Joe Sommer of Chilliwack reaches toward a killdeer on its nest on his property, in March 2021. The red marking is to alert the neighbouring farm to avoid the area. (Submitted photo)

Joe Sommer of Chilliwack reaches toward a killdeer on its nest on his property, in March 2021. The red marking is to alert the neighbouring farm to avoid the area. (Submitted photo)

Chilliwack man has close encounter with killdeer after marking nest

Killdeer nest near farm fields and other high danger areas, but man is intent on saving birds

Joe Sommer has been watching wildlife pass through his 34-acre farm in rural Chilliwack for 55 years.

Deer, coyotes, and every local bird species, to name just a few. One of those that reappear every year are the killdeer, a smallish brown, black and white bird.

Sommer is used to seeing them, and knows their nesting habits. Unlike other birds that build nests in trees and other hidden spots, killdeer plunk down on gravel and rock beds that have similar colours to their own eggs. They like wide-open spaces, and are found in farm fields, gravel rooftops, golf courses, pastures and even airfields.

They also love to eat the same bugs that habitate farm fields, mainly those that farmers see as pests.

This year, a killdeer couple has chosen to nest right along Sommer’s property edge to a neighbouring farm.

“They pop them down anywhere,” Sommer says with a laugh. And this year, they are letting him get close. He came into The Progress to show a photo taken where his hand is just inches away from the nesting bird. He had painted a bright red circle around the nest, letting his neighbours know it was there and to watch out for it.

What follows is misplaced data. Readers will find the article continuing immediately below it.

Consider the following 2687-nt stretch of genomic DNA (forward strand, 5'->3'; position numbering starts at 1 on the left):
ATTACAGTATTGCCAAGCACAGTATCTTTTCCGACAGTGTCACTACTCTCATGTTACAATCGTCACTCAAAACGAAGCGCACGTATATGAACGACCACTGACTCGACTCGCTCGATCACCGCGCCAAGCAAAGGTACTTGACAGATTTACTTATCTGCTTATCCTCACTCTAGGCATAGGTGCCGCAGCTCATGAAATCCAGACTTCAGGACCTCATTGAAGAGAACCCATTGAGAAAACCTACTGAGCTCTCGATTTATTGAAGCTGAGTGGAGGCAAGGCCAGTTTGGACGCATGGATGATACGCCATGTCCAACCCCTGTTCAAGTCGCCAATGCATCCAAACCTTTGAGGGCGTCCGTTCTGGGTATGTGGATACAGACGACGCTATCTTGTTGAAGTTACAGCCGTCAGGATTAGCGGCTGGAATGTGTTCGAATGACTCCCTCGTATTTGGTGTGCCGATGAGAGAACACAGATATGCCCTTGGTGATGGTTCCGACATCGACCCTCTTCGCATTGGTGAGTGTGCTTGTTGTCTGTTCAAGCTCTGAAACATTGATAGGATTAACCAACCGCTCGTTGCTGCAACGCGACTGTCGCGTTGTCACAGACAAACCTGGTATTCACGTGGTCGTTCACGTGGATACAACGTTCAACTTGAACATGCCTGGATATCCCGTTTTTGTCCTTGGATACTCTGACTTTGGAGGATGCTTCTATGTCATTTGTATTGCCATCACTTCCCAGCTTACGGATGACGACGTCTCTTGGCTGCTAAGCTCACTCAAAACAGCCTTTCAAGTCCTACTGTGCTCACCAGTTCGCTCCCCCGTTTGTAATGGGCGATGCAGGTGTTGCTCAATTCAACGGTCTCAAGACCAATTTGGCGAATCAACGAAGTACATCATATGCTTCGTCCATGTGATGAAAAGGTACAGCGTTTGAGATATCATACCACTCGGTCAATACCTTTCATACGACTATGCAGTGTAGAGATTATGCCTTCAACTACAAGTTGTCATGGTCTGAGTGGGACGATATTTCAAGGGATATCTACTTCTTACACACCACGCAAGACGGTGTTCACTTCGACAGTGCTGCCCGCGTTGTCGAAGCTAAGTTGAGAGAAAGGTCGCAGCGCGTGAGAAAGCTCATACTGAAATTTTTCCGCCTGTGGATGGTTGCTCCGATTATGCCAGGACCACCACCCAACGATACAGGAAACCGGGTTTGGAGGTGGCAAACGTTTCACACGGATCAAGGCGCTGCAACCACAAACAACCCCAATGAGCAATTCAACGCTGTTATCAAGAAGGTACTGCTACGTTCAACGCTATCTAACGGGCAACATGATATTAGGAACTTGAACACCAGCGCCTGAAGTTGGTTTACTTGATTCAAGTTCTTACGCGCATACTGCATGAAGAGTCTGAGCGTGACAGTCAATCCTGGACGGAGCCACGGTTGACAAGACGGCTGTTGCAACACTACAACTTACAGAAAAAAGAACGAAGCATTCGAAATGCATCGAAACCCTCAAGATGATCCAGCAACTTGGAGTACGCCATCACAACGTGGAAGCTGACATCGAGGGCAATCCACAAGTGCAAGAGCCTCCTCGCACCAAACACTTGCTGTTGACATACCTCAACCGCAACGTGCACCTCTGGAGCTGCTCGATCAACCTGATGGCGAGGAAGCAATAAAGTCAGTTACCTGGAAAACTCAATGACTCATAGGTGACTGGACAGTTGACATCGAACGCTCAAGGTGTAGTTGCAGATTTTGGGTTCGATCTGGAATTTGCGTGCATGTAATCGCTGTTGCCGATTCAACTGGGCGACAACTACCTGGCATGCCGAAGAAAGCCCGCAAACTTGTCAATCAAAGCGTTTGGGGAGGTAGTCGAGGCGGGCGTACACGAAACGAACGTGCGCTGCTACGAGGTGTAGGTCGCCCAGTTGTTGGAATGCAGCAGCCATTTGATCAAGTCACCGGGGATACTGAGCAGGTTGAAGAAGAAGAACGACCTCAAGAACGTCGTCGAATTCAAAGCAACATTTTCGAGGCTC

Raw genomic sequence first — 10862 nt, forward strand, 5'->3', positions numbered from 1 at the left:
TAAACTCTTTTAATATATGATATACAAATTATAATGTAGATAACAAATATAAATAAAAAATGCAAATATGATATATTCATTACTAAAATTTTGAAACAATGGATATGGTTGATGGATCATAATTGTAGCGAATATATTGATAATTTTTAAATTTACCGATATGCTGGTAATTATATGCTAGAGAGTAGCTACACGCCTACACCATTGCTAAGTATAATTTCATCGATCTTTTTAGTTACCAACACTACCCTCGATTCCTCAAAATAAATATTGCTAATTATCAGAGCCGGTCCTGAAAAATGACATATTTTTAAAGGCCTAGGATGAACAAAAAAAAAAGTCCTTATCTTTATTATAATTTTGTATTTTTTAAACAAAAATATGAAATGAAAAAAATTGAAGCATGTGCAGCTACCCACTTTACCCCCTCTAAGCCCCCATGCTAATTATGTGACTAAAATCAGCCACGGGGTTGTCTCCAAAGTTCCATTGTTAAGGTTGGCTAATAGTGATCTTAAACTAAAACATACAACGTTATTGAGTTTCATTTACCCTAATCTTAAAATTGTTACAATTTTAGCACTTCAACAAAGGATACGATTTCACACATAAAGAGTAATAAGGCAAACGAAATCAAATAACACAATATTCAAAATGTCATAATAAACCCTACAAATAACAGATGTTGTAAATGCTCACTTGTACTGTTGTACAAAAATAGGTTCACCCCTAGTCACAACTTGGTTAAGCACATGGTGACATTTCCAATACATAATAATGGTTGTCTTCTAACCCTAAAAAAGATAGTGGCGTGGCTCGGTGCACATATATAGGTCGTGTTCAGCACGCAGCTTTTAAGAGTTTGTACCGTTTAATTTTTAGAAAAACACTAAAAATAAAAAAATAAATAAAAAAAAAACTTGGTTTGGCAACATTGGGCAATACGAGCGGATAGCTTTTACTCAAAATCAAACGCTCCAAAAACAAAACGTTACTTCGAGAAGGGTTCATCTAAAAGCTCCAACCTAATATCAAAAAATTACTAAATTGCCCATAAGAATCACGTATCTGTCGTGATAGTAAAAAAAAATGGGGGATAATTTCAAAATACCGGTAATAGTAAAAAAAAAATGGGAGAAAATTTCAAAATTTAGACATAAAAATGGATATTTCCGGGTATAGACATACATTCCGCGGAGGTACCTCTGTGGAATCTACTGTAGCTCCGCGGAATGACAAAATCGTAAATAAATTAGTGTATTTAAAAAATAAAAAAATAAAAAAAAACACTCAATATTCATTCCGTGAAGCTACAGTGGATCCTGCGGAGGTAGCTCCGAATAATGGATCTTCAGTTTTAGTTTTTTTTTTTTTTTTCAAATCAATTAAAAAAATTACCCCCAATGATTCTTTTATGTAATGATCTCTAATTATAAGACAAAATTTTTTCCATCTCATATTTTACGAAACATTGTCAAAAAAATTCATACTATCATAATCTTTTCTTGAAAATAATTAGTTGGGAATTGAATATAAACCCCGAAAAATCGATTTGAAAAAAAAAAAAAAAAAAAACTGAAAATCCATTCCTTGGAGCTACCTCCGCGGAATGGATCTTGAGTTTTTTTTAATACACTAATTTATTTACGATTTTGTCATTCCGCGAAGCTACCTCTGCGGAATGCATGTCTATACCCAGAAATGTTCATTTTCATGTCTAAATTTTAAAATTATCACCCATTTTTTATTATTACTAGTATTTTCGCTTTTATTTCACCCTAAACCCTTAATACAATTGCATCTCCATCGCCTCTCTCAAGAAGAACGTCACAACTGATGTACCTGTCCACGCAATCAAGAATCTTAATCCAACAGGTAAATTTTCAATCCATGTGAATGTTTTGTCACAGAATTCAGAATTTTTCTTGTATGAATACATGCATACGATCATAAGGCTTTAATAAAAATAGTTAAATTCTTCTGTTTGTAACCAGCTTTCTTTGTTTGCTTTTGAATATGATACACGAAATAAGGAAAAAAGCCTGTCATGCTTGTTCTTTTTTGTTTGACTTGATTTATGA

Killdeer lose just over half their eggs to predators.

Sommer is just hoping to protect his nesting killdeer family over the coming weeks.

The website Hinterland Who’s Who describes how to identify a killdeer nest.

“The female lays four or, very rarely, five pear-shaped eggs, which are large and blunt at one end and pointed at the other and average 36.5 by 26.5 mm in size. The eggs are pale buff, irregularly spotted, blotched, or scrawled with blackish-brown or black, and always neatly arranged in a circle with the pointed ends turned inwards.”

Their shallow scrubby nests are also lined with pebbles, broken grass stems, and limestone or wood chips, the website states.